Why Can’t the Leftists Teach Their Children How to Speak?
Michael Kazin in Dissent, echoing some of my concerns in recent posts:
But the meaning of liberalism gradually changed. The quarter-century of growth and low unemployment that followed the Second World War understandably muted appeals for class justice on the left. Liberals focused on gaining rights for minority groups and women more than on addressing continuing inequalities of wealth. Meanwhile, conservatives began to build their own mass movement based on a loathing of “creeping socialism” and a growing perception that the federal government was oblivious or hostile to the interests and values of the white middle class.
No disagreement there. Kazin wonders what Occupy will mean in the long run:
But the Occupiers made the brilliant decision to appeal to anyone with a grievance of any kind against the visible corporate hands who helped bring us low and have suffered little or not at all for their actions. One result of this inclusiveness was a flood of new activists, some of whom had no experience with the organized Left…But the very breadth and openness of this proudly leaderless uprising make it difficult to sustain. Even if it endures, such an insurgency is unlikely to grow into a movement that can bend politics in its direction…So the Occupy movement gave American leftists a chance to appeal to millions of their fellow citizens who care about the same crisis they do and were willing to listen to egalitarian solutions. But the open-ended nature of the movement and, to paraphrase Marx, the incubus of failed ideas and strategies on the left still weighs heavily on its fortunes.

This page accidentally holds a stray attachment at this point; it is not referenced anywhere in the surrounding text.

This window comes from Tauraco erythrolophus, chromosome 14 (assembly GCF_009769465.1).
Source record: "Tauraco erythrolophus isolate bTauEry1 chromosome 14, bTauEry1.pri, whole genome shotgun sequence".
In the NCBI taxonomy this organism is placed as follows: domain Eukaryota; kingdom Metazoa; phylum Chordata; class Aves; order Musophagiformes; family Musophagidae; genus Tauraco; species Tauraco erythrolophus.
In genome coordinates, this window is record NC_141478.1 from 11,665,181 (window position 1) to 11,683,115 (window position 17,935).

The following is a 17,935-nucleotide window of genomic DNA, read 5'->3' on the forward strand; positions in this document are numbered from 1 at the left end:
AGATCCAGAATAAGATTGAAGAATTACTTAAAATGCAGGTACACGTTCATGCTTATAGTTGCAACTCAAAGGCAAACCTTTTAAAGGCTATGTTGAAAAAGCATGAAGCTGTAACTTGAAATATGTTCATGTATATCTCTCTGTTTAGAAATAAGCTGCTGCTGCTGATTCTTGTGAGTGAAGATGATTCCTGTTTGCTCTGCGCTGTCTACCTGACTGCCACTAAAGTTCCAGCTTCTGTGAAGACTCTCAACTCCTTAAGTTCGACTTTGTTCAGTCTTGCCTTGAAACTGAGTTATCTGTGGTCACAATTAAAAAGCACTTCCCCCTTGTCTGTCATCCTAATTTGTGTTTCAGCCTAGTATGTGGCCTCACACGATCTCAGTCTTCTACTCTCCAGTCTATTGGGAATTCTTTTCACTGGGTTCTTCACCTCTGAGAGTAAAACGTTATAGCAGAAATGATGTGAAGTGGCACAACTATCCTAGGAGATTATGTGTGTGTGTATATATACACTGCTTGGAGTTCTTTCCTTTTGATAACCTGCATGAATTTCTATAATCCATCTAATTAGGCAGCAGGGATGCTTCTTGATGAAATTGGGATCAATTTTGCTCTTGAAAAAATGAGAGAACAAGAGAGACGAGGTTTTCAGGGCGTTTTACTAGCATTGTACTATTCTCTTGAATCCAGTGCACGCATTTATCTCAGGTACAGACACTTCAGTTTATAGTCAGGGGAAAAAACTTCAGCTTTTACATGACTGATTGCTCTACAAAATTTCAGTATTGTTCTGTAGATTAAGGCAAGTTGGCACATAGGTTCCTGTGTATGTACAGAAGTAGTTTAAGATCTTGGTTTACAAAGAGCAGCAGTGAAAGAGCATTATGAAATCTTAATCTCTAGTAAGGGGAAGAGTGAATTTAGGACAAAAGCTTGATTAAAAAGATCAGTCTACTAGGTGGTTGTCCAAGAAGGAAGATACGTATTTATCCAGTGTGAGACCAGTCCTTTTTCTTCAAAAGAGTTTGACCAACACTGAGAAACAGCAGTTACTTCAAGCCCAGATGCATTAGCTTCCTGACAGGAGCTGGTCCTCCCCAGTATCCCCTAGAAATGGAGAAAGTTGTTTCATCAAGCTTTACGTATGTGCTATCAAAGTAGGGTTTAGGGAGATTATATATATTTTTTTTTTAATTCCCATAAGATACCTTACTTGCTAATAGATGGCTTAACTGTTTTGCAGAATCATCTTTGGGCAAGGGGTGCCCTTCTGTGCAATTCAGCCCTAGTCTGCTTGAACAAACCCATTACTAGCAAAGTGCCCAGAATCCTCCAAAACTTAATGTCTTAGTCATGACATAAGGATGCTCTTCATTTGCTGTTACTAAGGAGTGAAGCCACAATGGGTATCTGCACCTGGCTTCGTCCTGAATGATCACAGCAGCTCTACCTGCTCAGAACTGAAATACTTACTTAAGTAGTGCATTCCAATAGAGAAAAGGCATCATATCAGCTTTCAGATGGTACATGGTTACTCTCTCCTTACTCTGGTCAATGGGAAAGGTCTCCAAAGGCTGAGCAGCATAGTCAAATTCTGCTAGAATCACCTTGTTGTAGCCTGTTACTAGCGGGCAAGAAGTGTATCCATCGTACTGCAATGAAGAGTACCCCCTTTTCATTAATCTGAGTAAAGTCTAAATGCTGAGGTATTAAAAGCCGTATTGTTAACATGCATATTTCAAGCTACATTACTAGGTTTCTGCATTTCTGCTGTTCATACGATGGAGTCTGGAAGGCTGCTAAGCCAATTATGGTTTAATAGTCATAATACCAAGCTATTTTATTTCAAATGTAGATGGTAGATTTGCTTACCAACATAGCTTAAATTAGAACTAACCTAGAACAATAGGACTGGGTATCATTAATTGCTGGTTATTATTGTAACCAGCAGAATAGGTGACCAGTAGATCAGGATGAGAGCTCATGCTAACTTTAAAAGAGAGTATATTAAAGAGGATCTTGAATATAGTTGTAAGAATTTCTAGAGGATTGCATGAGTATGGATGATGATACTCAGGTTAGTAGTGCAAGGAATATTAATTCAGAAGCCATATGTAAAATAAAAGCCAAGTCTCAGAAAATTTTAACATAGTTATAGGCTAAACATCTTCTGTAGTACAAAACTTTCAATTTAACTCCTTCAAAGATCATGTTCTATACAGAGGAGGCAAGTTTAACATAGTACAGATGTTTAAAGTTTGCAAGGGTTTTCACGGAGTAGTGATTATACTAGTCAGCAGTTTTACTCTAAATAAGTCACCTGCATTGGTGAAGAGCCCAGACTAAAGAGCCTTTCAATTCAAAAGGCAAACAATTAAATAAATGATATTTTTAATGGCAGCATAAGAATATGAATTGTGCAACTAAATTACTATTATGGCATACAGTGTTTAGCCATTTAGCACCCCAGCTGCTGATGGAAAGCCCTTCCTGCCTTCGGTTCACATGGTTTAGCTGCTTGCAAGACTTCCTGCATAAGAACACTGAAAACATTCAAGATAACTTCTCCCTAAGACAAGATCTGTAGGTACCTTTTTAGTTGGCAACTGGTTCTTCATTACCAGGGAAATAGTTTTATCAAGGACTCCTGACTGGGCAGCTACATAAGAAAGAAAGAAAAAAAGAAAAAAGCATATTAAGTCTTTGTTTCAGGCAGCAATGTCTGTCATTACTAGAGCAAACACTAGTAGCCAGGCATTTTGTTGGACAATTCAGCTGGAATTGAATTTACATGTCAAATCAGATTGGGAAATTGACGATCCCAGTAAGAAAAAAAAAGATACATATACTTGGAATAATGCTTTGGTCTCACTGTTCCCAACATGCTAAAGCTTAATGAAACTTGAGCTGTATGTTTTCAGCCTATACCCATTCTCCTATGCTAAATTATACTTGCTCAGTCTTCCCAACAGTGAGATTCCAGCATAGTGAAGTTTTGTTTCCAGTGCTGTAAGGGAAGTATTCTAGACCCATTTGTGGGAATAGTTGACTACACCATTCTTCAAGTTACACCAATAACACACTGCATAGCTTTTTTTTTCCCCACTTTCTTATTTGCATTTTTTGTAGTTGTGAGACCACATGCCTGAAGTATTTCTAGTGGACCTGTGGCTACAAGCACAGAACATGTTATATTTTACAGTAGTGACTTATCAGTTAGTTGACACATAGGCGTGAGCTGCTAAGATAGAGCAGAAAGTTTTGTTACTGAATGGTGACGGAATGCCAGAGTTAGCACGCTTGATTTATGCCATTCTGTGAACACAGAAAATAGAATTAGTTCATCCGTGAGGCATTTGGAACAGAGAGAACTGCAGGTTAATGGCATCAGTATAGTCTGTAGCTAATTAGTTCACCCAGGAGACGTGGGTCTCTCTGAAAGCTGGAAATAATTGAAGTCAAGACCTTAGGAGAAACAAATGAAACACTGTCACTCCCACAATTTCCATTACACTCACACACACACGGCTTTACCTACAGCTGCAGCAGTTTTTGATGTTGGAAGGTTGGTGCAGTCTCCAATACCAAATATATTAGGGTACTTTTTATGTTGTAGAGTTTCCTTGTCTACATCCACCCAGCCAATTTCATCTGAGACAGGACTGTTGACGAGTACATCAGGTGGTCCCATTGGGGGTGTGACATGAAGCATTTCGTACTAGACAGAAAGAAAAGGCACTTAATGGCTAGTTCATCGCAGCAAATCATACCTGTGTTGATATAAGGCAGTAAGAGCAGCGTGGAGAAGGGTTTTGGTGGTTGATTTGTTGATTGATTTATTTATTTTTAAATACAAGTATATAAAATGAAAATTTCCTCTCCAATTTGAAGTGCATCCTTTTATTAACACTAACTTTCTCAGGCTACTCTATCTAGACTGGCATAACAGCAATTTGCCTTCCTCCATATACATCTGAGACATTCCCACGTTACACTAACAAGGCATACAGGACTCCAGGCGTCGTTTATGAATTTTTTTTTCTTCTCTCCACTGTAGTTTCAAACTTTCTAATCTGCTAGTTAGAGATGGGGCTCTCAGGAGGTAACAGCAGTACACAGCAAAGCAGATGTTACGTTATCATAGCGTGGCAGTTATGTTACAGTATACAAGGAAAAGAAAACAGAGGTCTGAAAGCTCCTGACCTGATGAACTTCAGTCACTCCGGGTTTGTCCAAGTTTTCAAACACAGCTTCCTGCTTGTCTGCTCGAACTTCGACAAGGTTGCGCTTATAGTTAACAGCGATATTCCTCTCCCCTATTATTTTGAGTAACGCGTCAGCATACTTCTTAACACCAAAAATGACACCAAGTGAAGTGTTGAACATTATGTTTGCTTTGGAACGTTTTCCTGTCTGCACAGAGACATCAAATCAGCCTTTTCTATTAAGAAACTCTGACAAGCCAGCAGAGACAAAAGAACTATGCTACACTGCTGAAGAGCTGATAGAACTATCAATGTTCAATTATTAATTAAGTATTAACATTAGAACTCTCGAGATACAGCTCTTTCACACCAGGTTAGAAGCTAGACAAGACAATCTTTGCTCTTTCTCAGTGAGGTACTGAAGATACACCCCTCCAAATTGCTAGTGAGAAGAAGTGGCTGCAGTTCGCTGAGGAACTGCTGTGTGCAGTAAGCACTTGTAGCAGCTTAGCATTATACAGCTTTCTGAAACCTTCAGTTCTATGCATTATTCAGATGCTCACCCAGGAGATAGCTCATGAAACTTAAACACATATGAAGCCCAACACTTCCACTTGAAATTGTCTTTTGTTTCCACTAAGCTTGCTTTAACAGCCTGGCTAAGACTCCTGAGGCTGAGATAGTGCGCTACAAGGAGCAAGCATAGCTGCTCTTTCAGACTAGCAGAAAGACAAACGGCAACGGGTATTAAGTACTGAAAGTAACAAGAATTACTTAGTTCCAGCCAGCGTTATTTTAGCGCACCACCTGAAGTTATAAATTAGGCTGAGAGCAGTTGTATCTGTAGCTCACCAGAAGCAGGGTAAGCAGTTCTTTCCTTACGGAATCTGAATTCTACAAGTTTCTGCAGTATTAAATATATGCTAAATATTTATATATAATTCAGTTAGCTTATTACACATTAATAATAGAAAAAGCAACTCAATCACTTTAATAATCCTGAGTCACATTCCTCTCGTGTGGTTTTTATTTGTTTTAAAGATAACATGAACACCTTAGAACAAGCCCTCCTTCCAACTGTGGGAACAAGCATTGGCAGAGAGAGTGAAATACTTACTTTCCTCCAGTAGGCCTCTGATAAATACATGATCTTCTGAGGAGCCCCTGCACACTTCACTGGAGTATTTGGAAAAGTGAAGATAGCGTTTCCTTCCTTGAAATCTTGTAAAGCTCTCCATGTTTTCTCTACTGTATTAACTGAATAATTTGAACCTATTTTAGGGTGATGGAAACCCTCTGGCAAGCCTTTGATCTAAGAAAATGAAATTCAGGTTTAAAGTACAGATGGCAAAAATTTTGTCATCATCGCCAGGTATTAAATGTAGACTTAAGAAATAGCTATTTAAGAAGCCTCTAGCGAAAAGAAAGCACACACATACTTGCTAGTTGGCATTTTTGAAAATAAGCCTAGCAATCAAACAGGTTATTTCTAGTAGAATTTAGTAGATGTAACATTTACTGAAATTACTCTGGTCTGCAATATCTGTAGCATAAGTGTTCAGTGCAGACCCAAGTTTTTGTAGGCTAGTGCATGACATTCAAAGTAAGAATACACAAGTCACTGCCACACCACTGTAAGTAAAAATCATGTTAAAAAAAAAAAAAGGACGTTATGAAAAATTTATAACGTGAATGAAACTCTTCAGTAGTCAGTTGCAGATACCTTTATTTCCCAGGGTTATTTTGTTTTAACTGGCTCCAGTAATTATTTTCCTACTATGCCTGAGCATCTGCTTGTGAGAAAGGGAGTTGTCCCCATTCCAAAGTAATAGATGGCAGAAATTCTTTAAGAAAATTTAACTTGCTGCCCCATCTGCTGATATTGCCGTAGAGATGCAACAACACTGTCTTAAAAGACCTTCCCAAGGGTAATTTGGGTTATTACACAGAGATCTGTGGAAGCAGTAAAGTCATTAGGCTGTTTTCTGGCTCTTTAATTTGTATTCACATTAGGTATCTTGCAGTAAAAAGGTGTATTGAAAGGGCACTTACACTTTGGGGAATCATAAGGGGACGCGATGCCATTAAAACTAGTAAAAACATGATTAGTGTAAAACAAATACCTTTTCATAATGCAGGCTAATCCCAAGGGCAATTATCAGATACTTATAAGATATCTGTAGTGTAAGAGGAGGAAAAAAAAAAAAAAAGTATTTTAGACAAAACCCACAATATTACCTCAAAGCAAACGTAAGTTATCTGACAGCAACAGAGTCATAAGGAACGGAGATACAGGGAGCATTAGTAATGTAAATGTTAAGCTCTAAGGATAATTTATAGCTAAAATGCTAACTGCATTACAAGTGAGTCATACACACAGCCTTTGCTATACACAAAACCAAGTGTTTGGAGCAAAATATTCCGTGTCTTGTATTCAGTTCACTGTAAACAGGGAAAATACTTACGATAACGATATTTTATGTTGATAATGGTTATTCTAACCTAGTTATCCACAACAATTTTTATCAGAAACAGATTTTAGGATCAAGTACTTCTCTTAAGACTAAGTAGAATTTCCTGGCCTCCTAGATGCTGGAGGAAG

This comes up a bit short, I think. It is true that the Occupy movement was disorganized, that it never really provided a coherent explanation for what it was about, etc. It is NOT necessarily true that this was the product of choices the Occupy protesters made.
It still seems obvious to me that the incoherence and lack of moral vision is a preexisting problem. It’s been a long time since the Left has seriously considered the moral vision animating its platform. Indeed, John Rawls remains the closest thing that the 21st Century Left has to an animating moral spirit. Unfortunately, Rawls’ project, whatever its philosophical merits, is a rhetorical disaster. Much as we might like to convince our interlocutors to abstract away from themselves before making moral judgments, it’s not an especially compelling in a world driven (and riven!) by human self-interestedness.
To clarify: Leftists don’t need more sophisticated philosophers (they already have Zizek, after all). They need to link their political arguments to moral principles. Philosophers can help with that, but they’re hardly the only ones. Incidentally, when he’s inclined, Kazin actually does it better than almost anyone else.
Conor Williams is a freelance writer. Past work published by The Run of Play, Dissent, The Washington Post, The Center for American Progress, and elsewhere. See more at http://www.conorpwilliams.com or on Twitter: @conorpwilliams.